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Practice Profile

Treatment in Secure Corrections for Serious Juvenile Offenders

Evidence Ratings for Outcomes:

Effective - One Meta-Analysis Crime & Delinquency - Multiple crime/offense types
Effective - One Meta-Analysis Crime & Delinquency - Serious recidivism

Practice Description

Practice Goals
Interventions targeting serious (violent and chronic) juvenile offenders sentenced to serve time in secure corrections aim to decrease recidivism rates when juveniles are released and return to the community. These interventions can include psychological approaches, social and educational methods, and environmental conditions, all of which support the learning of prosocial attitudes and behaviors.
 
Target Population
A juvenile is generally defined as a young person aged 12 to 21 years old. Serious juvenile offenders include violent offenders and chronic offenders. Violent juvenile offenders are juveniles who have committed offenses in which someone has been hurt or seriously injured and requires medical attention. Violent offenses include murder, voluntary manslaughter, kidnapping, assault, robbery, endangerment, and arson. Chronic juvenile offenders are juveniles who have three or more previous legal adjudications.
 
Practice Components
There are a number of different types of treatment that may be available to juvenile offenders in secure corrections. The treatment types include behavioral, cognitive–behavioral, cognitive, education, and nonbehavioral.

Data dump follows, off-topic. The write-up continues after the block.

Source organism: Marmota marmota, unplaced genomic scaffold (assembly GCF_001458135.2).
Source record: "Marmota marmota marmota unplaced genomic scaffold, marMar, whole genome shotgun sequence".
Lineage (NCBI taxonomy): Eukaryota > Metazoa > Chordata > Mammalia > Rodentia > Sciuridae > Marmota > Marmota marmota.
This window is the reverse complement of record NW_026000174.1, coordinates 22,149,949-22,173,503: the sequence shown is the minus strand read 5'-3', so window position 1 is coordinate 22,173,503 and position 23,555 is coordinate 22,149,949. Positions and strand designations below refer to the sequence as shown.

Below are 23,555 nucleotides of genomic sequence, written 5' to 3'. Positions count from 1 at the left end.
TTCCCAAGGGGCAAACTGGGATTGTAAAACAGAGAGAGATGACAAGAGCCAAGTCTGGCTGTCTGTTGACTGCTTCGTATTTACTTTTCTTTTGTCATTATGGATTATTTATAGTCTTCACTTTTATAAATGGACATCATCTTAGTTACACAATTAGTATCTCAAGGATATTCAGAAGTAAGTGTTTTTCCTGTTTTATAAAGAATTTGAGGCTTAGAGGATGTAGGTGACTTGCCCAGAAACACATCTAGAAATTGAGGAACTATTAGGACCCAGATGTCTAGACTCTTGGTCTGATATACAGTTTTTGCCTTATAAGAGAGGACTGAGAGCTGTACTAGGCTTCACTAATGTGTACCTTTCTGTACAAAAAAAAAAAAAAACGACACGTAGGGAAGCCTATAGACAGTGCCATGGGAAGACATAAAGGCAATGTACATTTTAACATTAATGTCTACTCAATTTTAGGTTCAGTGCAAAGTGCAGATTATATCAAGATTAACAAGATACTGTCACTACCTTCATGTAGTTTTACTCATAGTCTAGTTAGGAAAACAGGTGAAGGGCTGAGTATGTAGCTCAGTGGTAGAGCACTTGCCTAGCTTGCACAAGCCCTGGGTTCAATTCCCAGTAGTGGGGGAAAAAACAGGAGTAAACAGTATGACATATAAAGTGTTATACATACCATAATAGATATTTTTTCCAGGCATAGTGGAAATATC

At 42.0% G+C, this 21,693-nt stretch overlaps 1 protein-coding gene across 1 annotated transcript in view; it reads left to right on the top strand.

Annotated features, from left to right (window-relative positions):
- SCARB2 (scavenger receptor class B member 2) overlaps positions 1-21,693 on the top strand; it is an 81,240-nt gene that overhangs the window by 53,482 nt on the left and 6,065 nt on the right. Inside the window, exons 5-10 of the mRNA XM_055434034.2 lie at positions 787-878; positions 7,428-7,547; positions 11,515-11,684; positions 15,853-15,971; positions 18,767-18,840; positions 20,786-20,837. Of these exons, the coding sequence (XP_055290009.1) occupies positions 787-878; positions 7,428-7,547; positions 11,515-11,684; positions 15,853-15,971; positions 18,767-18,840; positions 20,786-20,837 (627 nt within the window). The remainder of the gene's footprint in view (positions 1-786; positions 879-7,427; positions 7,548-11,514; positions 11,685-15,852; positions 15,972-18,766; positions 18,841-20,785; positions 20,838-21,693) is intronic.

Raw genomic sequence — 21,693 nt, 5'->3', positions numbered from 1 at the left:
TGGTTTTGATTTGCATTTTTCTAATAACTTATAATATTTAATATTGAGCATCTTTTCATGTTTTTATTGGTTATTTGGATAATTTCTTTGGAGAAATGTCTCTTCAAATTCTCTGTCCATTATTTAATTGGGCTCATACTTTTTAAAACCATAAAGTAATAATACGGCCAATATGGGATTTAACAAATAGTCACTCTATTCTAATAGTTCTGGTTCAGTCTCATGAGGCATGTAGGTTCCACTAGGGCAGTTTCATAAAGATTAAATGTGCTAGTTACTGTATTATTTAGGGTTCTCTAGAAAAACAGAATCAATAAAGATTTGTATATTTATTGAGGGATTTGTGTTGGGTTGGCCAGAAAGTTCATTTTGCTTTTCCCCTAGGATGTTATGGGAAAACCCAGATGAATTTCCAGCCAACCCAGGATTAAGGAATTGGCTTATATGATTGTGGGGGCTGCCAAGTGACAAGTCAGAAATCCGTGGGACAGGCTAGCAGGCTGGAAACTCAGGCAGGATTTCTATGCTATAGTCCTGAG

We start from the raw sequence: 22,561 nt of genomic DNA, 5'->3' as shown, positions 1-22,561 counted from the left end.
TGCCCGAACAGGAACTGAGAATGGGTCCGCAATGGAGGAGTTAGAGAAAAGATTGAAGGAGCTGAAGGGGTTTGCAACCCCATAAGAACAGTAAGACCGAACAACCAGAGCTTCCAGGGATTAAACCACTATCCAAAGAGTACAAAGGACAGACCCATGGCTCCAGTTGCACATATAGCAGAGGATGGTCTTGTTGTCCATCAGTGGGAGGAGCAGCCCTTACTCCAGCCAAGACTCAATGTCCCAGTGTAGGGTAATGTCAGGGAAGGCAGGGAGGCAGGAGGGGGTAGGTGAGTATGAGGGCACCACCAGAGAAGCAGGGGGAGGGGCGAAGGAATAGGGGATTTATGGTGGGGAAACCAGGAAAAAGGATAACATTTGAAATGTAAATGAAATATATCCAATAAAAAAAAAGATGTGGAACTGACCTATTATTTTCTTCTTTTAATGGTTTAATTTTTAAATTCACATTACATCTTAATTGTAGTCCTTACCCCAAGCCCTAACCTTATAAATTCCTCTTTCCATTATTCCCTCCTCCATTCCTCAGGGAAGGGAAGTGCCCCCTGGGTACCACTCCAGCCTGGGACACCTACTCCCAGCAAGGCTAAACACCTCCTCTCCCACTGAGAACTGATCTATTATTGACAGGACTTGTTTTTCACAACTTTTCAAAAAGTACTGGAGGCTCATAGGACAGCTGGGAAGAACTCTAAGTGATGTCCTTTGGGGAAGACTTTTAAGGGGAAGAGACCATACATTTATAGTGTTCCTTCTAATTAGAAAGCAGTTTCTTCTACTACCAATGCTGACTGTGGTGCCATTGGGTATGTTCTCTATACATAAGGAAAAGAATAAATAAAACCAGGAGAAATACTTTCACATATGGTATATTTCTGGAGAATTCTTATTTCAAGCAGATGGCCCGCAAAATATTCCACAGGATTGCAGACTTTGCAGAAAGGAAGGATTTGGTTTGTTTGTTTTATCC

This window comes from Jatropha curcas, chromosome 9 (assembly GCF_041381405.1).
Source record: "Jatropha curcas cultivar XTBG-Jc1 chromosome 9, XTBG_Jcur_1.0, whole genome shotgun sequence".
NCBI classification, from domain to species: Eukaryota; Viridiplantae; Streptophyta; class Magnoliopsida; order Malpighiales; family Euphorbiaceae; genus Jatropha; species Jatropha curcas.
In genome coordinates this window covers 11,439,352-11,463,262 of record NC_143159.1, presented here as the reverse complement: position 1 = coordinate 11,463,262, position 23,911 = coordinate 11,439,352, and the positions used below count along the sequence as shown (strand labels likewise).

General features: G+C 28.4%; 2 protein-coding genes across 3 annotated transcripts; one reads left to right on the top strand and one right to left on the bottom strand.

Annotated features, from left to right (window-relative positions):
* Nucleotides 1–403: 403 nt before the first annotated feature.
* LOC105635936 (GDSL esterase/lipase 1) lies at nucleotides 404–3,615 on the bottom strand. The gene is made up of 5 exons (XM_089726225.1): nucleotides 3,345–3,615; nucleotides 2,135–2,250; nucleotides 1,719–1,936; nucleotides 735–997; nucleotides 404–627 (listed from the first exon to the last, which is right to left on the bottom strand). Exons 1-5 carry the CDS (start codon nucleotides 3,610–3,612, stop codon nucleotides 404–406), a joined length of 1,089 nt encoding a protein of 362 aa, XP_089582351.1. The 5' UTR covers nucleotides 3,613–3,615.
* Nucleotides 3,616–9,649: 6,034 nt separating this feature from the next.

Behavioral treatment is based on learning theories, which hold that criminal conduct is learned. Behavioral treatment employs learning mechanisms to reverse the learning process, aiming to teach individuals to replace their criminal tendencies with socially admissible behavior. All staff is involved in the delivery of behavioral treatment programs and the programs are typically led by a small group of experts. Behavioral treatment programs include token economy programs and behavior modification strategies.
 
Cognitive–behavioral treatment focuses on teaching offenders skills that will help with their interaction with other people, such as prosocial values. The main elements include 1) an evaluation of the subject’s deficits in cognitive and interaction skills; 2) treatment that is applied in small groups for several weekly sessions; and 3) strategies such as interpersonal cognitive problem solving, social skills training, anger control, critical reasoning, values development, negotiation abilities, and creative thinking. Cognitive–behavioral programs are the most commonly used treatment programs with all kinds of offenders.